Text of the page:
# Seminars archive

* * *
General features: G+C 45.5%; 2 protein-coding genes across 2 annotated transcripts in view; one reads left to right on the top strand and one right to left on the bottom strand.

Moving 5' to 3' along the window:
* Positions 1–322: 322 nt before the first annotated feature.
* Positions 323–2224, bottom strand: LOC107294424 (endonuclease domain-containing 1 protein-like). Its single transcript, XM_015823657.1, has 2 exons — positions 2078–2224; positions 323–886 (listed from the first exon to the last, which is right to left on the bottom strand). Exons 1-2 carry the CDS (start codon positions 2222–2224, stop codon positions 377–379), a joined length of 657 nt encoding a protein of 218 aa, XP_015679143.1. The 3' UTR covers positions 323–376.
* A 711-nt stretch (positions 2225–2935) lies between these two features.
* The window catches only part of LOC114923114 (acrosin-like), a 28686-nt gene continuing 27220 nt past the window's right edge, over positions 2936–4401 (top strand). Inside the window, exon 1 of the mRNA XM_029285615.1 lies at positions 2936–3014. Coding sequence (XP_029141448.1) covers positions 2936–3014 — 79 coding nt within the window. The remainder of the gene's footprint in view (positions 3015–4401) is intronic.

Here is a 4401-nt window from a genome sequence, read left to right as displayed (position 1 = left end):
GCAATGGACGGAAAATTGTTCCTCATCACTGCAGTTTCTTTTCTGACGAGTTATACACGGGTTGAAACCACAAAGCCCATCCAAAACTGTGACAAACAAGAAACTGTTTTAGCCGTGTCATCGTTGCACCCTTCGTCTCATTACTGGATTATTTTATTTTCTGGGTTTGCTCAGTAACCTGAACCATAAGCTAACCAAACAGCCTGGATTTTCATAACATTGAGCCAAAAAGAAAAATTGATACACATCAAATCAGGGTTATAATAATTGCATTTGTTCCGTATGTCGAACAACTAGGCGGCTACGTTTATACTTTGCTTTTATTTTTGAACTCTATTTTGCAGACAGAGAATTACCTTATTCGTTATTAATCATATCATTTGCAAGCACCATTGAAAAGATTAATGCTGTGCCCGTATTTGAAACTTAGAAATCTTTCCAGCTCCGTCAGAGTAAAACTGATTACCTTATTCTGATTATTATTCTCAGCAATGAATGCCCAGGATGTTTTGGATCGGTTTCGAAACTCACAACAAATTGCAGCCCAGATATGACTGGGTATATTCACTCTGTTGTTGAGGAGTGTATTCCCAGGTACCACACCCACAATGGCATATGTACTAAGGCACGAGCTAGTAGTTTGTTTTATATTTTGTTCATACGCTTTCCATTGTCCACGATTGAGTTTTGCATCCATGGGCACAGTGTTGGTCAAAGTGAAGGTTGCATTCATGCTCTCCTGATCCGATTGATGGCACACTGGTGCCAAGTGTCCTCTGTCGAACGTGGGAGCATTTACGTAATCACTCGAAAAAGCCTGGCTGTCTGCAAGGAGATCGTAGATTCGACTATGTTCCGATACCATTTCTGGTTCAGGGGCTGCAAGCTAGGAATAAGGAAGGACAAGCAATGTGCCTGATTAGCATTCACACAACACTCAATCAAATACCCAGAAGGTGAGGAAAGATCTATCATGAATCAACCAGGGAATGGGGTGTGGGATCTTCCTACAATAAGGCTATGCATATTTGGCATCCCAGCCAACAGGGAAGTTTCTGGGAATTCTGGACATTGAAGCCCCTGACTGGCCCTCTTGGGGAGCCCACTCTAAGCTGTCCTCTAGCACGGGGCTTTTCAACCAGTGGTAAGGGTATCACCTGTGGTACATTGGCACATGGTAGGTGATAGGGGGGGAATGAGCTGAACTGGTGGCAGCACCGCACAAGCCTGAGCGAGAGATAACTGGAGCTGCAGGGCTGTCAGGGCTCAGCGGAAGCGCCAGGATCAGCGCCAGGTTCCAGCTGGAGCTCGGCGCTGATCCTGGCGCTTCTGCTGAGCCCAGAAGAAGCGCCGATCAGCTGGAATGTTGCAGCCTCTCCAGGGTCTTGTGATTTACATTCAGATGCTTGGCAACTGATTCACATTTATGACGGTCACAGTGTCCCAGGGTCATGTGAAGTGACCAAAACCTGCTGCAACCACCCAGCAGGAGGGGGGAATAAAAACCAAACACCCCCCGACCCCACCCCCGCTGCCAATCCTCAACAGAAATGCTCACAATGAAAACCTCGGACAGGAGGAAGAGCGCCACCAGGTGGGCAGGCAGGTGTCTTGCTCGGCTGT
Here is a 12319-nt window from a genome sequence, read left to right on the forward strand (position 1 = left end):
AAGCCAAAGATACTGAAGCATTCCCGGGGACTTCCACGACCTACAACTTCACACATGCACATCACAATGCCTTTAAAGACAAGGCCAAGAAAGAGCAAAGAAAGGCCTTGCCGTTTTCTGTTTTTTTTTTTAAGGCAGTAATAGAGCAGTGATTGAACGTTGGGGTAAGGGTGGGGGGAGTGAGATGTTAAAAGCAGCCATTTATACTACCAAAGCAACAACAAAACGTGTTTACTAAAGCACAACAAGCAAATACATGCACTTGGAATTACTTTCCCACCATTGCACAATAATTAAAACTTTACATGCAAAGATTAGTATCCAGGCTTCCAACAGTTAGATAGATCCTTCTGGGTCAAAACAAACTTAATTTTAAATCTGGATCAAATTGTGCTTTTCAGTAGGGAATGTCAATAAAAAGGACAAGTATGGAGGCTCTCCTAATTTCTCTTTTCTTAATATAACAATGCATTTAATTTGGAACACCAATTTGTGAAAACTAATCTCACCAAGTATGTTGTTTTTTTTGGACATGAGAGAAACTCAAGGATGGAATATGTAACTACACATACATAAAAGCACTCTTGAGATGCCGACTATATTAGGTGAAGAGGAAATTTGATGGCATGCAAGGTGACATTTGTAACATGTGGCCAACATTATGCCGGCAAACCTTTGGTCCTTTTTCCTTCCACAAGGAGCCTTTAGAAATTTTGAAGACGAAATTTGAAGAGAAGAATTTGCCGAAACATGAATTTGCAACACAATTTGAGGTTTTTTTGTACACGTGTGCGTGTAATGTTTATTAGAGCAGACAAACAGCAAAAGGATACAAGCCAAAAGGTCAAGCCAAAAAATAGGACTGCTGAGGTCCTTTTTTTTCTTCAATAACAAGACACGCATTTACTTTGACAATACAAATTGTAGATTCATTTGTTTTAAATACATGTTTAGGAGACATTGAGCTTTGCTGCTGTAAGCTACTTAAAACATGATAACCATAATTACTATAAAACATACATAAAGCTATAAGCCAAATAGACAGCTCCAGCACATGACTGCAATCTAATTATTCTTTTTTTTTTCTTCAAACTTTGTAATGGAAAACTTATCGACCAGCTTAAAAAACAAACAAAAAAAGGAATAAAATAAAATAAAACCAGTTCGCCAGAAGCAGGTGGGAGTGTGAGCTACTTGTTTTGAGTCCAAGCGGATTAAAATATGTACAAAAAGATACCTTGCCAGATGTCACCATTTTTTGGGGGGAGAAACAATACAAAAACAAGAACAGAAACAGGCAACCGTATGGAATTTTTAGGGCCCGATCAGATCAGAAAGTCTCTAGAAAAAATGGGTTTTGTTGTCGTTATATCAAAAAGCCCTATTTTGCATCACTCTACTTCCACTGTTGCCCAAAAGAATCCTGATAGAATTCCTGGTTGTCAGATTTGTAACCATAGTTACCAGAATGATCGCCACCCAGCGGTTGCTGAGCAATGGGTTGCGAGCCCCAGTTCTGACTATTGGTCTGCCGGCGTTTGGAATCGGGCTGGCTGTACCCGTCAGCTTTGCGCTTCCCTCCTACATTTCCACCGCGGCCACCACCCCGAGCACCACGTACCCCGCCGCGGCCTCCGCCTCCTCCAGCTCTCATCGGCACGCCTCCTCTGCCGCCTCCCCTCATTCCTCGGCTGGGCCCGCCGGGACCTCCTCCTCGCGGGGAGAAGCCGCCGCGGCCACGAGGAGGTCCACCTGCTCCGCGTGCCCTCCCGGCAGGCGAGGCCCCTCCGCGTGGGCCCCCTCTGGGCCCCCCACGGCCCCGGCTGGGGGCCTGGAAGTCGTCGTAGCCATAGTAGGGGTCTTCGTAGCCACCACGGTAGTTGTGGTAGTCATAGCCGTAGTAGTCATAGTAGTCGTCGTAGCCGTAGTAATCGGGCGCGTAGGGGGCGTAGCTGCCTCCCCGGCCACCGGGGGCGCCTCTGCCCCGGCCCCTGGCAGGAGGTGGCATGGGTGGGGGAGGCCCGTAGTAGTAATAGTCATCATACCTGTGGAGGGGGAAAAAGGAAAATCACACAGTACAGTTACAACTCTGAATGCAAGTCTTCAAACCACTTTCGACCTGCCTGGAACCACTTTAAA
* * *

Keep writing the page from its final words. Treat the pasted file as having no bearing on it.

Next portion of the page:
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 Upcoming Seminars Tue02/27/20184:00pm Colloquium: AlgebraCounting points, counting fields, and heights on stacksJordan Ellenberg, University of Wisconsin-MadisonContact: David Zureick-Brown, dzb@mathcs.emory.eduVenue: Mathematics and Science Center, Room W303Download printable flyer (PDF, 59.6 kB)Show abstractThe basic objects of algebraic number theory are number fields, and the basic invariant of a number field is its discriminant, which in some sense measures its arithmetic complexity. A basic finiteness result is that there are only finitely many degree-$d$ number fields of discriminant at most $X$; more generally, for any fixed global field $K$, there are only finitely many degree-$d$ extensions $L/K$ whose discriminant has norm at most $X$. (The classical case is where $K = \mathbb{Q}$.) \\ When a set is finite, we greedily ask if we can compute its cardinality. Write $N_d(K,X)$ for the number of degree-$d$ extensions of $K$ with discriminant at most $d$. A folklore conjecture holds that $N_d(K,X)$ is on order $c_d X$. In the case $K = \mathbb{Q}$, this is easy for $d=2$, a theorem of Davenport and Heilbronn for $d=3$, a much harder theorem of Bhargava for $d=4$ and 5, and completely out of reach for $d > 5$. More generally, one can ask about extensions with a specified Galois group $G$; in this case, a conjecture of Malle holds that the asymptotic growth is on order $X^a (\log X)^b$ for specified constants $a,b$. \\ I'll talk about two recent results on this old problem: \\ 1) (joint with TriThang Tran and Craig Westerland) We prove that $N_d(\mathbb{F}_q(t),X)) < c_{\epsilon} X^{1+\epsilon}$ for all $d$, and similarly prove Malle’s conjecture up to epsilon" — this is much more than is known in the number field case, and relies on a new upper bound for the cohomology of Hurwitz spaces coming from quantum shuffle algebras: https://arxiv.org/abs/1701.04541 \\ 2) (joint with Matt Satriano and David Zureick-Brown) The form of Malle's conjecture is very reminiscent of the Batyrev-Manin conjecture, which says that the number of rational points of height at most $X$ on a Batyrev-Manin variety also grows like $X^a (\log X)^b$ for specified constants $a,b$. What’s more, an extension of $\mathbb{Q}$ with Galois group $G$ is a rational point on a Deligne--Mumford stack called $BG$, the classifying stack of $G$. A natural reaction is to say “the two conjectures is the same; to count number fields is just to count points on the stack BG with bounded height?” The problem: there is no definition of the height of a rational point on a stack. I'll explain what we think the right definition is, and explain how it suggests a heuristic which has both the Malle conjecture and the Batyrev--Manin conjecture as special cases. Thu03/01/20183:00pm Defense: DissertationOn Cycles, Chorded Cycles, and Degree ConditionsAriel Keller, Emory UniversityContact: Ariel Keller, ariel.keller@emory.eduVenue: MSC N301Download printable flyer (PDF, 50.4 kB)Show abstractSufficient conditions to imply the existence of certain substructures in a graph are of considerable interest in extremal graph theory, and conditions that guarantee a large set of cycles or chorded cycles are a recurring theme. This dissertation explores different degree sum conditions that are sufficient for finding a large set of vertex-disjoint cycles or a large set of vertex-disjoint chorded cycles in a graph. \vskip.1in For an integer $t\ge 1$, let $\sigma_t (G)$ be the smallest sum of degrees of $t$ independent vertices of $G$. We first prove that if a graph $G$ has order at least $7k+1$ and degree sum condition $\sigma_4(G)\ge 8k-3$, with $k\ge 2$, then $G$ contains $k$ vertex-disjoint cycles. Then, we consider an equivalent condition for chorded cycles, proving that if $G$ has order at least $11k+7$ and $\sigma_4(G)\ge 12k-3$, with $k\ge 2$, then $G$ contains $k$ vertex-disjoint chorded cycles. We prove that the degree sum condition in each result is sharp. Finally, we conjecture generalized degree sum conditions on $\sigma_t(G)$ for $t\ge 2$ sufficient to imply that $G$ contains $k$ vertex-disjoint cycles for $k \ge 2$ and $k$ vertex-disjoint chorded cycles for $k \ge 2$. This is joint work with Ronald J. Gould and Kazuhide Hirohata. Tue03/27/20184:00pm Seminar: AlgebraTitle to be announcedNathan Kaplan, UC IrvineContact: David Zureick-Brown, dzb@mathcs.emory.eduVenue: Mathematics and Science Center, Room W304Download printable flyer (PDF, 19.2 kB) Mon04/02/20184:00pm Defense: DissertationPatching and local-global principles for gerbes with an application to homogeneous spacesBastian Haase, Emory UniversityContact: Bastian Haase, bastian.haase@emory.eduVenue: Mathematics and Science Center, Room W302Download printable flyer (PDF, 44.9 kB)Show abstractStarting in 2009, Harbater and Hartmann introduced a new patching setup for semi-global fields, establishing a patching framework for vector spaces, central simple algebras, quadratic forms and other algebraic structures. In subsequent work with Krashen, the patching framework was refined and extended to torsors and certain Galois cohomology groups. After describing this framework, we will discuss an extension of the patching equivalence to bitorsors and gerbes. Building up on these results, we then proceed to derive a characterisation of a local- global principle for gerbes and bitorsors in terms of factorization. These results can be expressed in the form of a Mayer-Vietoris sequence in non-abelian hypercohomology with values in the crossed-module $G->Aut(G)$. After proving the local-global principle for certain bitorsors and gerbes using the characterization mentioned above, we conclude with an application on rational points for homogeneous spaces. Tue04/03/20184:00pm Seminar: AlgebraTitle to be announcedJennifer Berg, RiceContact: David Zureick-Brown, dzb@mathcs.emory.eduVenue: Mathematics and Science Center, Room W304Download printable flyer (PDF, 19.4 kB) Thu04/05/20184:00pm ColloquiumTitle to be announcedSherry Li, Lawrence Berkeley National LabContact: Lar Ruthotto, lruthotto@emory.eduVenue: Mathematics and Science Center, Room W201Download printable flyer (PDF, 19.3 kB) Thu04/12/20184:00pm Colloquium: AlgebraTitle to be announcedK. Soundararajan, Stanford UniversityContact: David Zureick-Brown, dzb@mathcs.emory.eduVenue: Mathematics and Science Center, Room W304Download printable flyer (PDF, 19.7 kB) Tue04/17/20184:00pm Seminar: AlgebraTitle to be announcedBrandon William, UC BerkeleyContact: David Zureick-Brown, dzb@mathcs.emory.eduVenue: Mathematics and Science Center, Room W304Download printable flyer (PDF, 19.1 kB) Tue04/24/20184:00pm Seminar: AlgebraTitle to be announcedFrank Thorne, University of South CarolinaContact: David Zureick-Brown, dzb@mathcs.emory.eduVenue: Mathematics and Science Center, Room W304Download printable flyer (PDF, 19.3 kB) Past Seminars Thu02/20/201412:00pm Colloquium: Computer ScienceHarnessing the Power of Crowd for On-Demand Geographical Data CollectionCyrus Shahabi, University of Southern CaliforniaContact: Li Xiong, lxiong@emory.eduVenue: Mathematics and Science Center, Room W303Download attached abstract (PDF, 105 kB)Download printable flyer (PDF, 105 kB)Show abstractGeoCrowd is an online spatial crowdsourcing market (similar to Amazon’s Mechanical Turk) that matches geo tasks (i.e., tasks associated with a specific location and time such as “Take pictures of Tommy Trojan during 2012 USC-UCLA game”) to human workers. Every person with mobile devices can now act as a multi-modal sensor collecting various types of data instantaneously (e.g., picture, video). With GeoCrowd, subscribers can publish tasks with specific space and time attributes. Subsequently, the workers (with GeoCrowd mobile app) can perform the tasks if they are at the right time and at the right place and upload the results to the GeoCrowd server(s). In this talk, I first introduce our generic framework for GeoCrowd and discuss various techniques for optimal assignment of spatiotemporal tasks to human workers. Next, I show how we can extend this framework to incorporate trust in GeoCrowd in order to ensure workers satisfy a confidence value given by the task requester. Finally, I will show an application of the GeoCrowd framework in a commercial domain. Wed02/19/20144:00pm ColloquiumApplications of Flag Algebras in Hypercubes and PermutationsBernard Lidicky, The University of Illinois at Urbana-ChampaignContact: Dwight Duffus, dwight@mathcs.emory.eduVenue: Mathematics and Science Center, Room W303Download printable flyer (PDF, 38.7 kB)Show abstractFlag algebras provide a method, recently developed by Razborov, designed for attacking problems in extremal graph theory. There are recent applications of the method also in discrete geometry or permutation patterns. The aim of talk is to give a gentle introduction to the method and show some of its applications to hypercubes and permutations. The talk is based on joint work with J. Balogh, P. Hu, H. Liu, O. Pikhurko, B. Udvari, and J. Volec. Tue02/18/20144:00pm Seminar: AlgebraLifting Tropical Curves and Linear Systems on GraphsEric Katz, University of WaterlooContact: David Zureick-Brown, dzb@mathcs.emory.eduVenue: Mathematics and Science Center, Room W302Download printable flyer (PDF, 38.4 kB)Show abstractTropicalization is a procedure for associating a polyhedral complex to a subvariety of an algebraic torus. We explain the method of tropicalization and study the question of which graphs arise from tropicalizing algebraic curves. By applying Matthew Baker's technique of specialization of linear systems from curves to graphs, we are able to give a necessary condition for a balanced weighted graph to be the tropicalization of a curve. Our condition is phrased in terms of the harmonic theory of graphs, reproduces the known necessary conditions, and also gives new conditions. Moreover, our method gives a combinatorial way of thinking about the deformation theory of algebraic varieties. Mon02/17/20144:00pm ColloquiumRandomized Block Coordinate Gradient Methods for a Class of Structured Nonlinear ProgrammingZhaosong Lu, Simon Fraser UniversityContact: James Nagy, nagy@mathcs.emory.eduVenue: Mathematics and Science Center, Room W303Download printable flyer (PDF, 41.5 kB)Show abstractNowadays a class of huge-scale structured optimization problems arise in some emerging areas such as machine learning. They can be reformulated as minimizing the sum of a smooth and block separable nonsmooth functions. For these problems, it is prohibitive to evaluate the full gradient of the smooth component of the objective function due to huge dimensionality and hence the usual gradient methods cannot be efficiently applied. Nevertheless, its partial gradients can often be computed much more cheaply. In this talk we study a randomized block coordinate gradient (RBCG) method for solving this class of problems. At each iteration this method randomly picks a block, and solves a proximal gradient subproblem over the subspace defined by the block that only uses a partial gradient and usually has a closed-form solution. We present new iteration complexity results for this method when applied to convex problems. We also propose a nonmonotone RBCG method for solving a class of nonconvex problems with the above structure, and establish their global convergence and iteration complexity. In addition, we present new complexity results for the accelerated RBCG method proposed by Nesterov for solving unconstrained convex optimization problems. Finally, we discuss the application of these methods for solving some support vector machine problems and report some computational results. (This is a joint work with Lin Xiao at Microsoft Research Redmond.) Wed02/12/20144:00pm ColloquiumFast algorithms for electronic structure analysisLin Lin, Lawrence Berkeley National LaboratoryContact: James Nagy, nagy@mathcs.emory.eduVenue: Mathematics and Science Center, Room W303Download printable flyer (PDF, 46.9 kB)Show abstractKohn-Sham density functional theory (KSDFT) is the most widely used electronic structure theory for molecules and condensed matter systems. For a system with N electrons, the standard method for solving KSDFT requires solving N eigenvectors for an $O(N) * O(N)$ Kohn-Sham Hamiltonian matrix. The computational cost for such procedure is expensive and scales as $O(N^3)$. We have developed pole expansion plus selected inversion (PEXSI) method, in which KSDFT is solved by evaluating the selected elements of the inverse of a series of sparse symmetric matrices, and the overall algorithm scales at most $O(N^2)$ for all materials including insulators, semiconductors and metals. The PEXSI method can be used with orthogonal or nonorthogonal basis set, and the physical quantities including electron density, energy, atomic force, density of states, and local density of states are calculated accurately without using the eigenvalues and eigenvectors. The recently developed massively parallel PEXSI method has been implemented in SIESTA, one of the most popular electronic structure software packages using atomic orbital basis sets. The resulting method can allow accurate treatment of electronic structure in a unprecedented scale. We demonstrate the application of the method for solving graphene-like structures with more than 30,000 atoms, and the method can be efficiently parallelized 10,000 - 100,000 processors on Department of Energy (DOE) high performance machines. Tue02/11/20144:00pm Seminar: AlgebraCanceled due to weatherMatt Ballard, University of South CarolinaContact: David Zureick-Brown, dzb@mathcs.emory.eduVenue: Mathematics and Science Center, Room W302Download printable flyer (PDF, 42.6 kB)Show abstractOne of the most basic invariants of an algebra is its global dimension, the maximal $n$ for which $Ext^n_A(M,N)$ does not vanish. For an algebra A of finite global dimension, what are the possible global dimensions of algebras Morita equivalent to A? Derived Morita equivalent to A? I will review these notions, discuss these questions, and then their extensions to differential graded algebras, which will naturally lead into Orlov spectra. Mon02/10/20144:00pm ColloquiumComputational Large-Scale Continuous Optimization, Uncertainty and RobustnessSomayeh Moazeni, Princeton UniversityContact: James Nagy, nagy@mathcs.emory.eduVenue: Mathematics and Science Center, Room W303Download printable flyer (PDF, 37.9 kB)Show abstractOptimal decisions often rely on assumptions about the models and their associated parameter values. Therefore, it is essential to assess the suitability of these assumptions and to understand the sensitivity of outcomes when they are altered. More importantly, appropriate approaches should be developed to achieve a robust solution. In this talk, we first present a sensitivity analysis on parameter values as well as model specification of a problem in portfolio management, namely the optimal portfolio execution problem. We then propose more robust solution techniques and models including regularized robust optimization for convex optimization programs and computational stochastic optimization. Extensions of these approaches for energy storage operational management and electricity price modeling are discussed. Fri02/07/20144:00pm ColloquiumIndependent Sets in HypergraphsDhruv Mubayi, The University of Illinois at ChicagoContact: Dwight Duffus, dwight@mathcs.emory.eduVenue: Mathematics and Science Center, Room W201Download printable flyer (PDF, 40.5 kB)Show abstractAbstract: The problem of determining the independence number of (hyper)graphs has tight connections to questions in discrete geometry, coding theory, number theory, theoretical computer science and combinatorics. One of the most famous early examples is the result of Komlos-Pintz-Szemeredi from 1982 on the independence number of 3-uniform hypergraphs which made important progress on the decades old Heilbronn problem. I will begin by explaining this result and some of these connections. I will then describe recent work in this area which shows that hypergraphs have a significantly different behavior than graphs when it comes to independent sets. This answers a question posed by Ajtai-Erdos-Komlos-Szemeredi (1981), and disproves conjectures of deCaen (1986), Frieze and the speaker (2007), and several others. Tue02/04/20144:00pm Seminar: AlgebraContinuous analogues of methods used to calculate component groups of JacobiansJoe Rabinoff, Georgia TechContact: David Zureick-Brown, dzb@mathcs.emory.eduVenue: Mathematics and Science Center, Room W302Download printable flyer (PDF, 45 kB)Show abstractLet K be complete, discretely-valued field and let X be a smooth projective K-curve equipped with a semistable model over the valuation ring. A series of classical theorems, mostly due to Raynaud, give two ways of calculating the component group of the Jacobian J of X: one using the intersection matrix on the special fiber of the model of X, and the other using cycles on its incidence graph G. These calculations can be interpreted in terms of divisors on G (in the sense of Baker-Norine) and the uniformization theory of G, respectively. If K is complete and non-Archimedean but not discretely valued, these theorems are no longer applicable, as Néron models do not exist in this situation. Replacing the component group with the skeleton of J (in the sense of Berkovich), a principally polarized real torus canonically associated to J, and the incidence graph with a skeleton Gamma of X, a metric graph, we will prove "continuous" analogues of these theorems. Specifically, we will show that the Jacobian of Gamma is canonically identified with the skeleton of J as principally polarized real tori, in a way that is compatible with the descriptions of the two Jacobians in terms of divisors and in terms of uniformizations. As a consequence, we will show that, when K is algebraically closed, essentially any piecewise-linear function on Gamma is the restriction to Gamma of $-\log |f|$, where f is a nonzero rational function on X. Fri01/31/20143:00pm ColloquiumNumerical Methods for Hyperelastic Image RegistrationLars Ruthotto, University of British ColumbiaContact: James Nagy, nagy@mathcs.emory.eduVenue: Mathematics and Science Center, Room W201Download printable flyer (PDF, 38 kB)Show abstractImage registration is an essential task in almost all areas involving imaging techniques. The goal of image registration is to find geometrical correspondences between two or more images. Image registration is commonly phrased as a variational problem that is known to be ill-posed and thus regularization is commonly used to ensure existence of solutions and/or introduce prior knowledge about the application in mind. This talk presents a nonlinear regularization functional based on the theory of hyperelastic materials, which overcomes limitations of the most commonly used linear elastic model. In particular, the hyperelastic regularization functional guarantees that solutions to the variational problem exist and are one-to-one correspondences between the images, which is a key concern in most applications. The focus of this talk is on accurate and fast numerical methods for solving hyperelastic image registration problems. Further, the potential of hyperelastic schemes is demonstrated for real-life medical imaging problems.